This website is designed to help you get the support you need – no matter how you are feeling. If you’re looking for general support, please click the Mental Health is Health logo in the top left corner and answer the question, “How are you doing?” and you’ll be directed to helpful information and actions based on your answer.
If you are struggling emotionally and need to talk to someone, you can start by talking openly with a friend or family member, reaching out to a mental health professional or using one of the free, confidential resources provided under “SOS” in the top right corner of this website.
Disclaimer: Neither Paramount Global nor its brands or affiliates operate or provide the resources listed below.
RESOURCES FOR THE CARIBBEAN AMERICAN COMMUNITY
If you’re looking to learn more about the hidden healing traditions from the Caribbean American community and take action to support yourself and others, check these out:
1. Access remote culturally competent mental health services through the Caribbean Equality Project, and find emotional support through their community.
2. Explore the Indo-Caribbean Mental Health Professional Directory from Brown Gyal Diary if you are looking to find a culturally sensitive professional near you.
3. Listen to this episode of The Something Else podcast that is focused on the intersection of Caribbean identity and mental health.
4. Get inspired by hearing the stories of Manolo Lopez, Abeena Hayes, Natalia M. Villarán-Quiñones, and MADDOX on the Sazón y Corazón podcast by Ayanna Kelly!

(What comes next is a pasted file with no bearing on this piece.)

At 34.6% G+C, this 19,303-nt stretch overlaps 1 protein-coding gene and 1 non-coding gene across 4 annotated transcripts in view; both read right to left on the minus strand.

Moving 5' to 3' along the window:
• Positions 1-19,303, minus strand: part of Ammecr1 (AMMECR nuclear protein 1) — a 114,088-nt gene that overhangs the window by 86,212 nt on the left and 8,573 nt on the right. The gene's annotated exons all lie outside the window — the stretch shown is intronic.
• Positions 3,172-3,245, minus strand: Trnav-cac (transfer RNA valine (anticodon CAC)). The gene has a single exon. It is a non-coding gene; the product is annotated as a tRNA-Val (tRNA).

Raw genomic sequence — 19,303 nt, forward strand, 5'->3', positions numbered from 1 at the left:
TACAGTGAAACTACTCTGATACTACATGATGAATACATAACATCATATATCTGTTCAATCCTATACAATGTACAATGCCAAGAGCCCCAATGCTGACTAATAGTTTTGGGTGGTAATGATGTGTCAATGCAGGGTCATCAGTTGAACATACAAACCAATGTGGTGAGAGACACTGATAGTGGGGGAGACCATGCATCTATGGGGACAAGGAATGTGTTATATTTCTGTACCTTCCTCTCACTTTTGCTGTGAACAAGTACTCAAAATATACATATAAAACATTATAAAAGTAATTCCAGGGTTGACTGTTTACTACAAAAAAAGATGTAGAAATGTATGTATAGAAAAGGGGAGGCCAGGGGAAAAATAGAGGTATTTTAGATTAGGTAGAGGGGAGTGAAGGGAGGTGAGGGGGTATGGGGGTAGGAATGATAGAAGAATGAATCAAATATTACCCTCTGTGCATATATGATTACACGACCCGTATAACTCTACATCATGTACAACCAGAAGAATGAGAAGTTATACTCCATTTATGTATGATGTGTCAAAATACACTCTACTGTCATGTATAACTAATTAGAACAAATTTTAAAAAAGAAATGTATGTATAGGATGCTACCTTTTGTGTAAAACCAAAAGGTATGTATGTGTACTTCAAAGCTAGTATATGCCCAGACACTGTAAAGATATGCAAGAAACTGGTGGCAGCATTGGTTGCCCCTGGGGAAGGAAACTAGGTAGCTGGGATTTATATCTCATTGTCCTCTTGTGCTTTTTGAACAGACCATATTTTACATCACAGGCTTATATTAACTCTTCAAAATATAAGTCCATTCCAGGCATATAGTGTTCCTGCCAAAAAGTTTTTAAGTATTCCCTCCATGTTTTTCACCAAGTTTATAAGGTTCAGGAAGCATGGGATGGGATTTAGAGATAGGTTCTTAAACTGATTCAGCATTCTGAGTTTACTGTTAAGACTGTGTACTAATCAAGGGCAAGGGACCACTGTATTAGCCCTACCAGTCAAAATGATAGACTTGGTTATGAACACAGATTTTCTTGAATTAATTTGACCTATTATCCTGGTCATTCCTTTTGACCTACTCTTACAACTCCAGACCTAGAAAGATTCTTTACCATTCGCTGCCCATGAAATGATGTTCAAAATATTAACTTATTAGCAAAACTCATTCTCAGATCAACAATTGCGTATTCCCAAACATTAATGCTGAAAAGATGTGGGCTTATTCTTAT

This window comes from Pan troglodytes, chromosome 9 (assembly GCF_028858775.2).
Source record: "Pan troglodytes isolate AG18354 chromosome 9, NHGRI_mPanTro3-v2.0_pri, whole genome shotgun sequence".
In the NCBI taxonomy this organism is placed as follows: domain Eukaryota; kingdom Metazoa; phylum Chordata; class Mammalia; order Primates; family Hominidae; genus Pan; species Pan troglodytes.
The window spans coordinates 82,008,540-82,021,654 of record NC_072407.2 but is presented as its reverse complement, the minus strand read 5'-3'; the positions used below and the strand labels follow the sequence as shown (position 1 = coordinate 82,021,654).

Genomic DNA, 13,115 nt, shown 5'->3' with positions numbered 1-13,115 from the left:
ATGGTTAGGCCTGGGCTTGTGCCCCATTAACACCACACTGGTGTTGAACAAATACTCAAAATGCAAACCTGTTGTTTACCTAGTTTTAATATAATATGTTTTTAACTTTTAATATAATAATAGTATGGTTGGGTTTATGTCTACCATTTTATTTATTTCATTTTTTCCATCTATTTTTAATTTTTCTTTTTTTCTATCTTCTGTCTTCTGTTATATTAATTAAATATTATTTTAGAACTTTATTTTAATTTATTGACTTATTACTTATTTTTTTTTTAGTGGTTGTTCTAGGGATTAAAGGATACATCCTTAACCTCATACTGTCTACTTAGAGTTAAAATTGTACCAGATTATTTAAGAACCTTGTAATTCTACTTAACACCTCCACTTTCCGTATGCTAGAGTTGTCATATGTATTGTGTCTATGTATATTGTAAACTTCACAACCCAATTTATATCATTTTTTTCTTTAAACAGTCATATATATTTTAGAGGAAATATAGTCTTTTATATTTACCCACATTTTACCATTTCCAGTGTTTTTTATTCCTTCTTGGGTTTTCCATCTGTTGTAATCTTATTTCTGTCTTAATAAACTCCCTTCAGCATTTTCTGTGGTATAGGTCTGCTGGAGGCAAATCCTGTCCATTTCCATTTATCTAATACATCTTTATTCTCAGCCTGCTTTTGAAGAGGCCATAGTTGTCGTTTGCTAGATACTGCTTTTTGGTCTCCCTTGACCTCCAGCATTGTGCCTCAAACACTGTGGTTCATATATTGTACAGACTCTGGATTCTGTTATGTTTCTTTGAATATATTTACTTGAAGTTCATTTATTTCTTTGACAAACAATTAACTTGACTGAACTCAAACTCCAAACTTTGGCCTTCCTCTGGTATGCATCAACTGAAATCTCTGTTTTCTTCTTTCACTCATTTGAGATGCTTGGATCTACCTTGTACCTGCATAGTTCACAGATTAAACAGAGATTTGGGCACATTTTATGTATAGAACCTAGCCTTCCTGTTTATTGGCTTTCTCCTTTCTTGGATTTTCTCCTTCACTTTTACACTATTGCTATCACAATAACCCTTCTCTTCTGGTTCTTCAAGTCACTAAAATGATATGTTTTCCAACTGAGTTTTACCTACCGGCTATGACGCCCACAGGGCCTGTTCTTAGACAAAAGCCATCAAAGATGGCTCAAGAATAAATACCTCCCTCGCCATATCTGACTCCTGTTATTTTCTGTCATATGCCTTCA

5. Read a blog post from Natalie Yvette Gutiérrez, a certified internal family systems Therapist, for inspiration to heal from trauma, life challenges, relationship, and family issues.
6. Watch a webinar from the Pan American Health Organization that covers a number of health topics, including mental health.
7. Share your traditions. If you are reflecting on the cultural practices and traditions that have affected your healing journey, consider sharing examples on your social media accounts and tagging @MTV and @Hidden.Healers.
RESOURCES FOR THE ASIAN & PACIFIC ISLANDER COMMUNITY
If you’re looking to learn more about the hidden healing traditions from the Asian American and Pacific Islander communities and take action to support yourself and others, check these out:
1. Sign-up to learn more about the Lotus Therapy Fund! If chosen for Asian Mental Health Collective’s Lotus Therapy Fund program, you will become part of a community of Asian individuals who will receive financial support for the equivalent of 8 therapy sessions. Sign-up for their newsletter to be among the first to learn about this opportunity
2. Seek Support by attending a virtual Mental Wellness Support Group through the South Asian Mental Health Initiative & Network. South Asian young adults between the ages of 18-30 can seek support twice a month over Zoom. The Subtle Asian Mental Health Facebook group is a clinician-moderated space where folks are encouraged to share their stories and lived experiences, and engage with other individuals who have faced similar hardships.
3. Attend Asian Mental Health Collective’s digital mental health landscape TransformAsian on May 6th. Register here or check out the recording on their Youtube channel!
4. Start a conversation with your family, friends, or loved ones by using these mental health photo novels from the Asian American Health Initiative.
5. Explore these therapists’ directories if you are looking to find a culturally sensitive professional near you: AMHC U.S. Therapist Directory, South Asian Therapisting.org
6. Listen to these podcasts to understand the intersection of AAPI identity and mental health: Misfortune Cookies, Beyond the Couch with Bridges, Asians Do Therapy, and Thrive Spice.